I walk around the backyard feeling the sun on my back. Everything is blooming right now and the colors and scents are almost overwhelming.
Willow and Linden are sitting under the willow tree doing a complicated song and hand clapping game they’ve invented. I’m relieved when I hear a car in the driveway and Ivy runs around the side of the house a few minutes later. Her face is flushed and she looks happy. I’m glad she’s not fighting with Rob again.
“Did you have fun?” I ask.
“Yes. You should have come with us,” she says. “Everyone was there.”
“I’m looking forward to three months away from all those people. Also you know how much food Mama always makes for our celebration,” I say. “There’s no way ice cream is better than what we’ll be eating here.”
“Good you’re home,” Mama says, coming outside and seeing Ivy. “Let’s take everything outside, then we can eat.”
We all head inside and gather things to take to the table, our arms full of plates and bowls. There are fairy lights strung through the tree and the table is now covered with food. There’s fried chicken, potato salad, fried okra, greens, biscuits, and several kinds of pie, along with all kinds of fruit.
“That’s a lot of food,” I say.
“We definitely like to eat,” Ivy says putting a bowl of watermelon and a bowl of black-eyed pea salad down on the table.
“I hope you’re still hungry after ice cream,” Mama says to Ivy.
“I’m always hungry,” Ivy says.
“Me too,” Linden and Willow agree together.
“I may have gone a little overboard,” Mama says, looking around at all the food. “I’m just so excited that it’s summer. And Ivy is a senior now, so who knows what she’ll be doing next summer.”
“Of course she’ll be here,” I say. “Where else would she be?”
“College,” Ivy says. “I’m looking into a couple of schools in Florida. That wouldn’t be too far away, but it would probably mean I only come home every few months.
“Really? You’ve never said anything to me about going away to school,” I say.
“I haven’t decided anything yet. I’m just looking at all my options.”
“Well, I think you should just go to a school in Charleston. That’s close enough that you could still live here,” I say.
“I’ll definitely decide where I go to college based on what you want me to do,” Ivy says sarcastically. “Maybe I don’t want to live at home.”
“Why wouldn’t you want to live at home? With your family?” I ask, my cheeks growing red.
“I sort of want to experience all of college life. Dorms, and all. Get off my back, Maggie,” Ivy says.
“Girls, that’s enough,” Mama says. “No more fussing. We’re celebrating tonight. Ivy has plenty of time to make that decision. We’re not going to talk about this right now. Tonight is for having fun,” Mama says, lifting her tea glass. “I want to make a toast. To all four of my wonderful girls. And to the best summer ever!”
“To the best summer ever,” we toast, clinking our tea glasses together.
We all stuff ourselves silly, but still each have a slice of pie when Mama passes it around.
“Okay girls, tomorrow can be your official lazy day, but then I’m going to have to put you to work. Wedding season is starting and we have a lot to do.”
“Sophia Turner‘s wedding is next week. I’ve heard everything at the wedding is going to be amazing. She and her mother went to Paris to buy her wedding dress,” Ivy gushes.
“That’s because they’re zillionaires,” I say.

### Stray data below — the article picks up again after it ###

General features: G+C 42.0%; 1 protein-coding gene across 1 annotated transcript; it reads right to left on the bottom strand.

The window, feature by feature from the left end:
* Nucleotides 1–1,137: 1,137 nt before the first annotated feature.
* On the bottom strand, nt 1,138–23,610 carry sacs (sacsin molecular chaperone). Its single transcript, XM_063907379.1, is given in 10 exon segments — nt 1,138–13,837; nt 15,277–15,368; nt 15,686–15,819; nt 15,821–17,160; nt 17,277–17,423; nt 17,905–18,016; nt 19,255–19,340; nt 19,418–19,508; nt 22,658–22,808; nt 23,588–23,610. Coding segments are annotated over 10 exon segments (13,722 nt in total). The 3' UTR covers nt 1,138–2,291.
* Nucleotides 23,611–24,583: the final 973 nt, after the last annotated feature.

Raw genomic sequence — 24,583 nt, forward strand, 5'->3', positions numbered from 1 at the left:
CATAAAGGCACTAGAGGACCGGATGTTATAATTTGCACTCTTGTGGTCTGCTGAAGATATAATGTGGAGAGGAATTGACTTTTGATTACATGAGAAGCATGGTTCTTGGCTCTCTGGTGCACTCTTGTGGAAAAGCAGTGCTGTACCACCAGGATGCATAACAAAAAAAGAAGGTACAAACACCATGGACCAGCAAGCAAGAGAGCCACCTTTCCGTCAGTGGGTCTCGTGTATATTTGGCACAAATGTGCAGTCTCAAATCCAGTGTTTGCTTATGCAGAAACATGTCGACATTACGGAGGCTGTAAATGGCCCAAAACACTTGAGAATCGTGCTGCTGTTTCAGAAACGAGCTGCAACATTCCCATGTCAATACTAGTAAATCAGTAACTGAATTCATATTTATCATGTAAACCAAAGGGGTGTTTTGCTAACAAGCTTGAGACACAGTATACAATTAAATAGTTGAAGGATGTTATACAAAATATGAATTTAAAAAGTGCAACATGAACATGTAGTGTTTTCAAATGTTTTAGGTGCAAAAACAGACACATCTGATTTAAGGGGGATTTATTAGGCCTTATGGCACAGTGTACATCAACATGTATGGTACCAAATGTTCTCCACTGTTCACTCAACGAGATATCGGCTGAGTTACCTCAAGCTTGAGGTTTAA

“Sophia is so pretty. She’s going to be a beautiful bride,” Willow says.
“It’s romantic,” Ivy says. “When you see Sophia and Ben together, you can just tell they’re in love. I hope I have that someday.”
“I love going to weddings. We get to dress up and do our hair,” says Linden. “And there’s cake.”
“Weddings are fun,” I agree. I don’t even want to think about getting married. I mean, maybe someday, but not to any of the guys at our school. They’re all so stupid and immature, but for some reason Ivy loves it.
“Yes all of this is fun, but I’m going to need help with flower cutting. And weeding. I may also need your help with some foraging. We’re a little low on some things,” Mama says.
“I’ll help,” I say and I see Ivy roll her eyes. She always accuses me of being a kiss up, but I don’t care. I love helping Mama with the flowers. I love being outside and combing the woods for the items she needs. I love watching her arranging the flowers and the herbs. The air in the greenhouse smells so good afterwards. And I love the stories she tells us while we’re helping. Mama is full of stories about the plants we use.
But tonight Mama’s stories are not about plants. Tonight is the one night of the year when Mama tells stories about us. We’ve heard the story of our beginning many times, but it never grows old. We grow quiet and still as Mama begins.
“I have lived in Indigo Bay a long time, and while it’s lovely and perfect, eventually I became lonely. I wanted a family. I wanted to share my responsibility with someone, so I decided it was time to have children. I made my plans and preparations, and then one night in early December there was full moon. I said my word and gave my blood and I fell asleep beneath the stars. And when I awoke there was a dark-haired beauty sleeping peacefully under the ivy,” Mama says, reaching over and running her hand through Ivy’s long, black hair.
“A year later I thought it would be nice for Ivy to have a sister, so I made my plans and preparations. Then on another full moon night in January I fell asleep in the garden. When I awoke the next morning I heard a baby crying and there under the Magnolia tree was a tiny baby with chestnut hair,” says Mama reaching over and patting my hand.